-Hospital tour and classes: Are there any mandatory classes you need to attend? Mandatory hospital tour? Many times for first time parents both are mandatory. I found the free classes offered when I was in North Carolina valuable and fun. I also think if you are able to do a hospital visit, you definitely should so you have an idea of what to expect. I did not have to take any mandatory classes this time around being my second, but it was mandatory for me to take a hospital tour in order to give birth in the alternative birthing rooms.
-Doula: Do they recommend one?
-Breast pump prescription: Just something to be aware of so you can get it ahead from your midwife or physician! Generally, all insurances cover an electric breast pump with each pregnancy. There are plenty of great companies to go through that deal with your insurance. This time around I went through a company called Pumping Essentials. It was seamless and painless!
Hospital bag: Anything they recommend on bringing? My midwives suggest extra pillows because they said they never seem to have enough! I would have never thought of that without them suggesting it. Also, are they cool with you brining your own hospital gown? Essential oil diffuser? Flameless candles? Music?
Cervical check/membrane sweeps: Do you have to do them? When do they start performing them? Just as a reminder, you don't have to do anything you don't want to do! That is why confidence and research is so important! My midwives are cool with doing them or not doing them at all. Be in charge of your own care!
-When to come: Where should you go to the hospital or birthing center?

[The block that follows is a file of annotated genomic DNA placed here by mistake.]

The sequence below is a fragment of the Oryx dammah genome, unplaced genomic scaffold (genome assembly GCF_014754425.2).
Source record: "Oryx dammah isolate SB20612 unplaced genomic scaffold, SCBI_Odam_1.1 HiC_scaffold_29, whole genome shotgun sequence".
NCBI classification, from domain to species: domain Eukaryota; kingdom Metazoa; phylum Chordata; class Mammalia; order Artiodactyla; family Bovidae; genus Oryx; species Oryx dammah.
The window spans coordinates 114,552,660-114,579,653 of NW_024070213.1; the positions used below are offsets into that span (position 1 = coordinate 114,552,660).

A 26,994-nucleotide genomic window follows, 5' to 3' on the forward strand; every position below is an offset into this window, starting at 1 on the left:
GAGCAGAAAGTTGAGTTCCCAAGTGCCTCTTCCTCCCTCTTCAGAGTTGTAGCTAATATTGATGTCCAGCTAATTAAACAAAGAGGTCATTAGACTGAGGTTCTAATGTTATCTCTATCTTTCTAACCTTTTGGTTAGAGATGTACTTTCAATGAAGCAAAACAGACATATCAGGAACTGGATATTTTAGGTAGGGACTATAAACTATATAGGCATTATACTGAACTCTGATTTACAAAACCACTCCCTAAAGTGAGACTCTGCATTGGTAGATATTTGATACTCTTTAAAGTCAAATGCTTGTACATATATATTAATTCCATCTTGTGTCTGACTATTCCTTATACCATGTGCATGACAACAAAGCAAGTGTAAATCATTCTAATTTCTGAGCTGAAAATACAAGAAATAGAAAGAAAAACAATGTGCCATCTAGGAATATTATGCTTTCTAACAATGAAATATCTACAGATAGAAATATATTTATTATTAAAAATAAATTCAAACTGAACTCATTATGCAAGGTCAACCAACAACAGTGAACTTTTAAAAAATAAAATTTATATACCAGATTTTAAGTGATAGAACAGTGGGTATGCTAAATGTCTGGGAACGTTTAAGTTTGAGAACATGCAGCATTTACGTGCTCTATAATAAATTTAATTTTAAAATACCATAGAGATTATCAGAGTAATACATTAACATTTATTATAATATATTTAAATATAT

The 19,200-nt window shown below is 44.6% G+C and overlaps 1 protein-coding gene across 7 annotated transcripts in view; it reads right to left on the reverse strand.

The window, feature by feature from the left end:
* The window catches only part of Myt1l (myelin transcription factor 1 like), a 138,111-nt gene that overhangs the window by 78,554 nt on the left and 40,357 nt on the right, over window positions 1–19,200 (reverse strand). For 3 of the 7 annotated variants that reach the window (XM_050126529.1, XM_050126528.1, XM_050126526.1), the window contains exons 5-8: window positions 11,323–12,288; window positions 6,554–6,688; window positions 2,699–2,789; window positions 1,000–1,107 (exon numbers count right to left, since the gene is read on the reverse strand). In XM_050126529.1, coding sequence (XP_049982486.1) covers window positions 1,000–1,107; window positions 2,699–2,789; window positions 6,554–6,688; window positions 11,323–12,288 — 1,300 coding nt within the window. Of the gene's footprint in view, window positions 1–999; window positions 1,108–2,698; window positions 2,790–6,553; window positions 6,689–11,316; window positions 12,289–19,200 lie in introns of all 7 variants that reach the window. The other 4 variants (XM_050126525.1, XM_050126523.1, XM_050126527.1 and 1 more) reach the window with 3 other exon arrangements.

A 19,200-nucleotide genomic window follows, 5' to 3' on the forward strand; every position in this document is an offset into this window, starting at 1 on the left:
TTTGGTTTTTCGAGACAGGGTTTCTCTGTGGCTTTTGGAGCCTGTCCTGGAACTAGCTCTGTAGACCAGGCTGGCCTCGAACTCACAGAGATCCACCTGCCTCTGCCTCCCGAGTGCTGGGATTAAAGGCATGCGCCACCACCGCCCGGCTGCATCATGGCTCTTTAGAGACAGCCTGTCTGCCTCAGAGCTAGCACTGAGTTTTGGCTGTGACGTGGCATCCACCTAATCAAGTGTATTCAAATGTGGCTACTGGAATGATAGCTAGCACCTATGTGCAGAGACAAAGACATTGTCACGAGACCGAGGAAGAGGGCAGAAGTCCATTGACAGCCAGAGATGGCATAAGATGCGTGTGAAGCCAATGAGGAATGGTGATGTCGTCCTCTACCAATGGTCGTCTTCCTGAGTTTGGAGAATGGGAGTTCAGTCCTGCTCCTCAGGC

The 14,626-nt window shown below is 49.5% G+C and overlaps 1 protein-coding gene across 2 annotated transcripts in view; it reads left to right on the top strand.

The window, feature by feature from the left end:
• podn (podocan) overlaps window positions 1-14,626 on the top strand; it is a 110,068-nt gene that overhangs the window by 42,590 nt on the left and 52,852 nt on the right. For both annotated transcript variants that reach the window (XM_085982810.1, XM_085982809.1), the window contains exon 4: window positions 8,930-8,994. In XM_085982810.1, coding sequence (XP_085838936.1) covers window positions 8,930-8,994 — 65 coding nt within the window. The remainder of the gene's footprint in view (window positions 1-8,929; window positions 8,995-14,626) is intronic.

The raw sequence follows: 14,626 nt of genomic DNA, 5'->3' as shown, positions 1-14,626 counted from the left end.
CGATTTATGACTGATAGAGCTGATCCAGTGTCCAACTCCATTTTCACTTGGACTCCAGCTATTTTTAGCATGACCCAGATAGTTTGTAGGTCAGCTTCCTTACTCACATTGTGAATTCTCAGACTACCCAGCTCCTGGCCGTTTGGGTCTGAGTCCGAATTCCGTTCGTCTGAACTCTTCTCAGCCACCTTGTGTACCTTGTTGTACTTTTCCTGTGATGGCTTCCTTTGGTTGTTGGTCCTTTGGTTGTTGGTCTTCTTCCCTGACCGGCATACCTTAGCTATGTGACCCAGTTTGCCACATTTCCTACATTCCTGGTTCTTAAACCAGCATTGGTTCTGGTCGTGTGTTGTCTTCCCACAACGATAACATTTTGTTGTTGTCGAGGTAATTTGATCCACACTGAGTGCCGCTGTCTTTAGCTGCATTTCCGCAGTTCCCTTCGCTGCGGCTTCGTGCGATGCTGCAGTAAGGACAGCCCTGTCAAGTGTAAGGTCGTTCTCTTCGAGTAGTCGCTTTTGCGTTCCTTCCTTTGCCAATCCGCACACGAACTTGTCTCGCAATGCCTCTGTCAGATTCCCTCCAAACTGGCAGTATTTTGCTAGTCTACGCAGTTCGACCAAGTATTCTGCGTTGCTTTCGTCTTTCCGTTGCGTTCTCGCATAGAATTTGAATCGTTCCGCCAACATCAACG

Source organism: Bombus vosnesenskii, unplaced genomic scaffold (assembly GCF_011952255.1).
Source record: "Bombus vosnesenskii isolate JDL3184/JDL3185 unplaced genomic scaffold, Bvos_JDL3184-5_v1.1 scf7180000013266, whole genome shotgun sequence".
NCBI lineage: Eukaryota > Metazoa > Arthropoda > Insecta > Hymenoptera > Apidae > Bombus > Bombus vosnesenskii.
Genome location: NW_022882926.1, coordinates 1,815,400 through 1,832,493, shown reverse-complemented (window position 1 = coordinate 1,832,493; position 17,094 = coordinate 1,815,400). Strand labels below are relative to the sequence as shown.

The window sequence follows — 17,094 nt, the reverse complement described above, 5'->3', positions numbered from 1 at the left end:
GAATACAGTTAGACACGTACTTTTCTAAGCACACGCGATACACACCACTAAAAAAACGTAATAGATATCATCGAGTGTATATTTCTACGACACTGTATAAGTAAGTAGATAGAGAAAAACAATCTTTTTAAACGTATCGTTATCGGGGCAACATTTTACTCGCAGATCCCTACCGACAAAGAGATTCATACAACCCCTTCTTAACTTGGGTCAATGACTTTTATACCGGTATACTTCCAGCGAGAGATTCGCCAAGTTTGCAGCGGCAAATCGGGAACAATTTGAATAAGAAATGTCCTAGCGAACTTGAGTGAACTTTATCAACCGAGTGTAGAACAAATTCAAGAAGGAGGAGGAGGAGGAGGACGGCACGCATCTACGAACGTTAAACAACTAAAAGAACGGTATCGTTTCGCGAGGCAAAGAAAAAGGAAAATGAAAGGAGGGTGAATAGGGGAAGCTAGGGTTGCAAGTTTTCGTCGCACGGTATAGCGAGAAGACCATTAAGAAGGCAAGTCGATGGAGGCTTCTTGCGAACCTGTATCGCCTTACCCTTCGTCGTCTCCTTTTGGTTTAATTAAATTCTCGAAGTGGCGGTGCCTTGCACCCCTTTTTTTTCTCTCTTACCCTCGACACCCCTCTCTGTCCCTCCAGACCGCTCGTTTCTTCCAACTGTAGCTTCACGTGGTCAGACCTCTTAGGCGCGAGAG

-Rooms: Do you have to share a room under any circumstances? Are the birthing rooms different from the postpartum rooms?
-IV policy during labor: It is mandatory at my hospital due to me hoping for a VBAC; however they would not mandate it if I was not a VBAC and was a low risk birth. I have to have one in but it does not have to be hooked up to anything. Personally, I would not want one at all if that was an option.
-Students: Do you care if students attend your birth or prenatal visits? Sometimes this is an option and they usually ask you ahead, but may put one way or another in your birth plan.
-Induction policy: What is their policy? Most settings will not let you go past 42 weeks. Induction to me is meant for emergency situations or last resort.
-Pain management: What are your options? Personally, I plan to use homeopathy and acupuncture before, during and after labor. I had to confirm that was okay with my midwives and the hospital before moving forward. Other options I'm bringing are my rebozo, tens unit & stability ball. The hospital also offers nitric oxide, squatting chair/bar and a birthing tub for more natural pain relief options.
-Fetal monitoring: What is the policy? At my hospital since I am VBAC I have to have constant fetal monitoring, but it is cordless and waterproof!
-Food: Are you allowed to eat during labor? Can you bring your own food? What foods do they recommend?
-Intervening: At what point do your midwives or physician feel the need to step in with other methods? When your dilation has stalled for a certain amount of time? When your water has been broke for so many hours without progressing? When baby isn't moving through the birth canal like they want (vacuum or forceps)? When you are bleeding to what extent? Personally, my midwives call in an DO if they feel it is absolutely necessary to use a vacuum, forceps, repair excessive tearing or an emergency c-section.
-Episiotomy: Do they perform them? Pretty outdated, but better to ask than not know!
-The Catch: Do they allow a significant other to catch the baby upon delivery?
-Visitors: Currently the hospital I am delivering at has a restriction on visitors due to the flu. I am only allowed 3 people my whole hospital visit. The 3 people must remain the same 3 the whole time. Also, no one under 16 is permitted. What is their policy? Do they care who you have in the delivery room?
-ER Medicine: Is there a NICU available? What is the general procedure if there is an emergency situation for baby or mother?